David Bourget (Western Ontario)
David Chalmers (ANU, NYU)
Rafael De Clercq
Jack Alan Reynolds
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Mind 119 (473):43-81 (2010)
I give an analysis of how empirical terms do their work in communication and the gathering of knowledge that is fully externalist and that covers the full range of empirical terms. It rests on claims about ontology. A result is that armchair analysis fails as a tool for examining meanings of ‘basic’ empirical terms because their meanings are not determined by common methods or criteria of application passed from old to new users, by conventionally determined ‘intensions’. Nor do methods of application used by individual speakers constitute definitive reference-determining intensions for their idiolect terms or associated concepts. Conventional intensions of non-basic empirical terms ultimately rest on basic empirical concepts, so no empirical meaning is found merely ‘in the head’. I discuss the nature of lexical definition, why empirical meanings cannot ultimately be modelled as functions from possible worlds to extensions, and traps into which armchair analysis of meaning can lead us. A coda explains how ‘Swampman’ examples, as used against teleosemantic theories of content, illustrate such traps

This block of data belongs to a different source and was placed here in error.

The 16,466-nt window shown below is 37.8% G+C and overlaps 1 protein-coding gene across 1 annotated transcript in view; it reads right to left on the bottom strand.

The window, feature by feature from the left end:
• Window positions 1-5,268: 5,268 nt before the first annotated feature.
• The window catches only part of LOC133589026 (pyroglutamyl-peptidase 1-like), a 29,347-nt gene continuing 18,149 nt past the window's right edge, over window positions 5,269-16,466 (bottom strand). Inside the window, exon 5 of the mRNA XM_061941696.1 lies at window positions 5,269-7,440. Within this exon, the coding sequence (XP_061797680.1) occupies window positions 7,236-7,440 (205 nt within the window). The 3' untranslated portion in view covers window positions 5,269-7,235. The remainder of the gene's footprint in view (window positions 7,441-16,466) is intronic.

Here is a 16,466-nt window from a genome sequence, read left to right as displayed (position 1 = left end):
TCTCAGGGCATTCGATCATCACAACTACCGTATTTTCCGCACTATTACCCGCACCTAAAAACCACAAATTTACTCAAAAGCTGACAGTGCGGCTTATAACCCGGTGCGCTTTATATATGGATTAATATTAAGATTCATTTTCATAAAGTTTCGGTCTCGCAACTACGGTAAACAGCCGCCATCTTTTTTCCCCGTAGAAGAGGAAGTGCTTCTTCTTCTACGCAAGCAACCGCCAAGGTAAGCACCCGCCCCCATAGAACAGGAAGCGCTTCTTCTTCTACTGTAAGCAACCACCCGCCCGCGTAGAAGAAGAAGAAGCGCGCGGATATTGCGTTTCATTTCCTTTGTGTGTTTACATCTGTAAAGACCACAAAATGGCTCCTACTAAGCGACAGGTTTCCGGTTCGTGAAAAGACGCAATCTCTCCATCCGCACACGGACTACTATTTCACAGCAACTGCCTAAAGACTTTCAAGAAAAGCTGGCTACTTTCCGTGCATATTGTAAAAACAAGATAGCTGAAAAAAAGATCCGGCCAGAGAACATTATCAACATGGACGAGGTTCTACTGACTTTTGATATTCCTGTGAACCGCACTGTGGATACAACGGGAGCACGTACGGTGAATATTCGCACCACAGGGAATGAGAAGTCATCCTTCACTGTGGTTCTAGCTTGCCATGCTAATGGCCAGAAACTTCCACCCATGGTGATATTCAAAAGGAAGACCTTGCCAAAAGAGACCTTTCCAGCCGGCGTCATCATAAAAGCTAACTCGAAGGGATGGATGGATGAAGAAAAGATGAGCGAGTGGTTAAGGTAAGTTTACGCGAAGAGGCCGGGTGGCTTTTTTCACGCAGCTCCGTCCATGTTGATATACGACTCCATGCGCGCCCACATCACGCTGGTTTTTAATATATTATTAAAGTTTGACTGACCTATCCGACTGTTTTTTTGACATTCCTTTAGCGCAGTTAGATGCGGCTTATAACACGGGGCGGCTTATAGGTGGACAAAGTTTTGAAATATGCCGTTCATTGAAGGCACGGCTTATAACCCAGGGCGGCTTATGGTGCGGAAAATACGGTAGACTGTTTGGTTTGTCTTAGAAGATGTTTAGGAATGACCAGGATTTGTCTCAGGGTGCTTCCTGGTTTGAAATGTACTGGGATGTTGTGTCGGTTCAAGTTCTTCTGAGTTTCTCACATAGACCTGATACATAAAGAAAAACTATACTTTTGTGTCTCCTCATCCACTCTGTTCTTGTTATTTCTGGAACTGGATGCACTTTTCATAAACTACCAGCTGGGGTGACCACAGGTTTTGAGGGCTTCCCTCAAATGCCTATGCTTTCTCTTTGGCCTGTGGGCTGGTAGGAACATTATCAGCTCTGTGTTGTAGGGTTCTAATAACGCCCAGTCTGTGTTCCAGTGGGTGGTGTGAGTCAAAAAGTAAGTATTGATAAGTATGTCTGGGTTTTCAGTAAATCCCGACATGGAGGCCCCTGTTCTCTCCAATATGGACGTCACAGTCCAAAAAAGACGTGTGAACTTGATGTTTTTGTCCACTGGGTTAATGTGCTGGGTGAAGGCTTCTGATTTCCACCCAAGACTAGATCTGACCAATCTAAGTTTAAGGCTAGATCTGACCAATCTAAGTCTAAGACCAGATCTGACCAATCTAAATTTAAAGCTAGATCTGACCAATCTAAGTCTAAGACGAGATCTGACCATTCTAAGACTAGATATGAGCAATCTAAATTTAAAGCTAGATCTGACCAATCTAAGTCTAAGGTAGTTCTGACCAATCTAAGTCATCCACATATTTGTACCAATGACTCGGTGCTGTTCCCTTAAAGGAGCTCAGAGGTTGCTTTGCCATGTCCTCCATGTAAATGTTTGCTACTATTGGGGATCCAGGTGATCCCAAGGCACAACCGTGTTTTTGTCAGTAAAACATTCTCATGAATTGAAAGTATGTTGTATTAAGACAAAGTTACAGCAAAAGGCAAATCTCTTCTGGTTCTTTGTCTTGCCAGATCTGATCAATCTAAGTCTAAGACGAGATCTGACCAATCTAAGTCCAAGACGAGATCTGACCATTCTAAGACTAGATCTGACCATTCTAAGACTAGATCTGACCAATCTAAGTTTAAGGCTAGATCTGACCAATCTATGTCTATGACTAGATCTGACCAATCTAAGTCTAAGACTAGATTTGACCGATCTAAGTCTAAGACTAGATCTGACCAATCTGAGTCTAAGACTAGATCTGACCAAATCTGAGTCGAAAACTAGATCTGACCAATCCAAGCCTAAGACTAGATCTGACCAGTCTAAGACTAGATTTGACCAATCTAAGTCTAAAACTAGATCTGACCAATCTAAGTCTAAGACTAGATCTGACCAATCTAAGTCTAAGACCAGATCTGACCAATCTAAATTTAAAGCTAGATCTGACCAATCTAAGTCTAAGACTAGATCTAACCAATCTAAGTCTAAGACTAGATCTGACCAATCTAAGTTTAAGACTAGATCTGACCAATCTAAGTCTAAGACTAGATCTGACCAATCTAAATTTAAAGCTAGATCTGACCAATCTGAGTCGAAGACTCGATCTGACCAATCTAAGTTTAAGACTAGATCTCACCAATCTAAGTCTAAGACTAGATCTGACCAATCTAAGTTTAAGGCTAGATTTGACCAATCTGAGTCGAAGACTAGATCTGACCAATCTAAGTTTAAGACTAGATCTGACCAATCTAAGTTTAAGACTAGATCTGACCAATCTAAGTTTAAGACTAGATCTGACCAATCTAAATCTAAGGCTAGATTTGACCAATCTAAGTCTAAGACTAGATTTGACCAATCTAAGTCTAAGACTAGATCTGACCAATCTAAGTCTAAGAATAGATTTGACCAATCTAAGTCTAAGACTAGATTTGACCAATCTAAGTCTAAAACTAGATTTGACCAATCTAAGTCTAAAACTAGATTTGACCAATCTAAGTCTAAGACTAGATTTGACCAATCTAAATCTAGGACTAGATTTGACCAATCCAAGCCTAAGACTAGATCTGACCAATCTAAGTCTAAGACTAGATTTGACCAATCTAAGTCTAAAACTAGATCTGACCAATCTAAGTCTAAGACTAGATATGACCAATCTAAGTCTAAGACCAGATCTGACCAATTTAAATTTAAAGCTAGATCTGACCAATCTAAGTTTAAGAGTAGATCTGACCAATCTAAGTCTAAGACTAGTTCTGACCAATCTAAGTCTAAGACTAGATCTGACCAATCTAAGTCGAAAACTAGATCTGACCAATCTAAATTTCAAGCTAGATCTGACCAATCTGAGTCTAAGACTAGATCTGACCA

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Citations of this work BETA
Sean Allen-Hermanson (2013). Superdupersizing the Mind: Extended Cognition and the Persistence of Cognitive Bloat. Philosophical Studies 164 (3):791-806.
Manolo Martínez (2013). Teleosemantics and Indeterminacy. Dialectica 67 (4):427-453.
Ruth Garrett Millikan (2012). Are There Mental Indexicals and Demonstratives? Philosophical Perspectives 26 (1):217-234.
Eric Schwitzgebel (2015). If Materialism is True, the United States is Probably Conscious. Philosophical Studies 172 (7):1697-1721.
Ruth Garrett Millikan (2011). Loosing the Word–Concept Tie. Aristotelian Society Supplementary Volume 85 (1):125-143.
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